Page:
After the infamous case of the untimely death of the beloved Cecil the lion, natural history museums have become even more careful than before about demonstrating the provenance of the specimens they use for research and display. Big game hunting can be viewed with such distaste by members of the museum-going public that its display can be somewhat controversial. For those of us in the industry, it presents a conundrum of messaging, not least because the topic of big game hunting is highly nuanced and has many benefits to both wilderness landscape and the local communities that both utilize and (potentially) protect the land.
Calls to consider sustainable hunting as a tool for wildlife management are nothing new. Teddy Roosevelt, who popularized the activity to an eager early 20th century pubic, said:
“In a civilized and cultivated country, wild animals only continue to exist at all when preserved by sportsmen.”
This perspective has proliferated, especially in a time when the rights of indigenous peoples increasingly honored as the right thing to do. Writing in 1997 in the Journal of Sustainable Tourism, Joni E. Baker said:
Preserving wildlife in a pristine state on a large scale is no longer feasible in view of continued human population increases, economic development, habitat fragmentation and degradation, the introduction of nonnative species, and commercialization of wildlife products. The wise use of the planet’s remaining wildlife resources will depend on management practices which recognise that indigenous people are integral parts of ecosystems. Community-based conservation, which attempts to devolve responsibility for the sustainable use of wildlife resources to the local level, can include consumptive activities, such as trophy hunting, as well as non-consumptive forms of tourism. Trophy Hunting as a Sustainable Use of Wildlife Resources in Southern and Eastern Africa, Vol. 5 (4): 1997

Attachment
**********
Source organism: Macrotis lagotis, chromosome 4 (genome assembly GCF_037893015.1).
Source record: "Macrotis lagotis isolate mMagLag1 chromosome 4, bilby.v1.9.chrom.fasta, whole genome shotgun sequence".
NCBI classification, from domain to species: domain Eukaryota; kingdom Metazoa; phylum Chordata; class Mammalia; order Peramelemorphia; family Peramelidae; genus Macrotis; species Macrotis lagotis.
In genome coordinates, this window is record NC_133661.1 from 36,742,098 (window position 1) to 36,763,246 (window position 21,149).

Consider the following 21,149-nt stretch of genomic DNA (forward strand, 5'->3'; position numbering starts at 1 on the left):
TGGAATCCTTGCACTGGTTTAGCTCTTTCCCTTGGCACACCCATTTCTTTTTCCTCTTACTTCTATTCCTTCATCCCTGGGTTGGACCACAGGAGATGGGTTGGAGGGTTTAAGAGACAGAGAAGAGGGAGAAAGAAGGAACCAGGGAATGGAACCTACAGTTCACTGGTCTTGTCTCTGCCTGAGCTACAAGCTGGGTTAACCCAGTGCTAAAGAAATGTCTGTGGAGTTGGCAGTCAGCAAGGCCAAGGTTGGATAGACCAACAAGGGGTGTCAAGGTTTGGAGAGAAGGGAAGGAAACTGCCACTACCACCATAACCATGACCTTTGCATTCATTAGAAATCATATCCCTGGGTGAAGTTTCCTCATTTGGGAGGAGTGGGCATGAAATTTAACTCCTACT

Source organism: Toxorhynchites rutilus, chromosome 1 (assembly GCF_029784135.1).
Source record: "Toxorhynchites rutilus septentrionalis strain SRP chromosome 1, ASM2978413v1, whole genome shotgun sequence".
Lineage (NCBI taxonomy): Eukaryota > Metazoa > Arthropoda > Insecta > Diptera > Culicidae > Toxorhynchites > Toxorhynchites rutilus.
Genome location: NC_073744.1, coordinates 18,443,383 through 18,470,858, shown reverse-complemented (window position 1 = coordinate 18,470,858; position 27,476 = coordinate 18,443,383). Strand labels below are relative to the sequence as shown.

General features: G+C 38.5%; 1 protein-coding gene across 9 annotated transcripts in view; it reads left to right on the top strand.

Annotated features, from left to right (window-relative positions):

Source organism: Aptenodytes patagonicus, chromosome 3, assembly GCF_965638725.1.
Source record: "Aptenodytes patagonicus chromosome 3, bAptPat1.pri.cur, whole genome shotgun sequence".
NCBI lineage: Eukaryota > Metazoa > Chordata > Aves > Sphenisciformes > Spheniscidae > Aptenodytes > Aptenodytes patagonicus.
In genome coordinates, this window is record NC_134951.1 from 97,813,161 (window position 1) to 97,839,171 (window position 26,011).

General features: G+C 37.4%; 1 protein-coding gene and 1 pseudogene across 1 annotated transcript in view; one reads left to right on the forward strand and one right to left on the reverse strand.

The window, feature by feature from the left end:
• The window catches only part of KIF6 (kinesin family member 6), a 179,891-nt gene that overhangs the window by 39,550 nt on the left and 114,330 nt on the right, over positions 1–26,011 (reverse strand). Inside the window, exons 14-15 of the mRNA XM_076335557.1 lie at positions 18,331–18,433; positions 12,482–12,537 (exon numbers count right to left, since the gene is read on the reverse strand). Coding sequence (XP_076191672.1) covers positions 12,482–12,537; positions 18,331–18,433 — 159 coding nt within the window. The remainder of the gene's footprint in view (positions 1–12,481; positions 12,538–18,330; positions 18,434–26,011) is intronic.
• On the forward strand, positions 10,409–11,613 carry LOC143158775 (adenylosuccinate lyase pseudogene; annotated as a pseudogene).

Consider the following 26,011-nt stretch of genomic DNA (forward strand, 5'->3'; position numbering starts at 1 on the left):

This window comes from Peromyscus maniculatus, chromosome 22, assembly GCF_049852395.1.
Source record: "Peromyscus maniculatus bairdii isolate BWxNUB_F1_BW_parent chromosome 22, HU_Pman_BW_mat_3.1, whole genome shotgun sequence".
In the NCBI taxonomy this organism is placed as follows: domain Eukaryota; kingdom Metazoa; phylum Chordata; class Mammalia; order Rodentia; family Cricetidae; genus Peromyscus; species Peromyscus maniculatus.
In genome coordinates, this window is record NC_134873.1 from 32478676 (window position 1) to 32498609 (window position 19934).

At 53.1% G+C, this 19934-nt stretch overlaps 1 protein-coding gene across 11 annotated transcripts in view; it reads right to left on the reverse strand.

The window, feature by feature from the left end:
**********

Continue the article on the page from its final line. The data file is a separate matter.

And yet, a $7 million, comprehensive census of African elephants has found that the population decreased by nearly a third between 2007 and 2014. This was primarily due to poaching, an activity that is more difficult when sustained (and lucrative) tourist hunting is possible.
The same year as the conclusion of the elephant survey Jason G. Goldman wrote a thoughtful post for the University of Washington conservation blog, entitled Can trophy hunting actually help conservation? Discussing the auction of a permit in Namibia to hunt a single black rhino (for US$350,000). He said:
But if an endangered species as charismatic as the black rhinoceros is under such extreme threat from poaching, then perhaps the message that the species needs saving has a larger problem to address than the relatively limited loss of animals to wealthy hunters. The real tragedy here is that the one rhino that will be killed as a result of Saturday’s auction has received a disproportionate amount of media attention compared to the hundreds of rhinos lost to poaching each year, which remain largely invisible.
In a world in which the global human population is expected to reach 9.7 billion people by the year 2050, we simply may not have the luxury of some of the solutions that are more aligned to western palates with regard to conservation of charismatic megafauna (and the species their presence protects).
And how does that impact us on coalface of natural history museums’ exhibitions and public programming? Notable museum thinker Elaine Heumann Gurian considers the museum as a civic forum and said famously that it can be “a fitting safe place for the discussion of unsafe ideas.” We mustn’t shy away from challenging people’s entrenched paradigms because it’s awkward or because we feel we can’t tell the story in sufficiently simple “bite-sized pieces”. In an environment of accelerating change and increasingly wicked problems, natural history museums are places that can unpack complex issues and live, to some degree, in the gray area. It is, perhaps, part of our unique contribution to society and the world.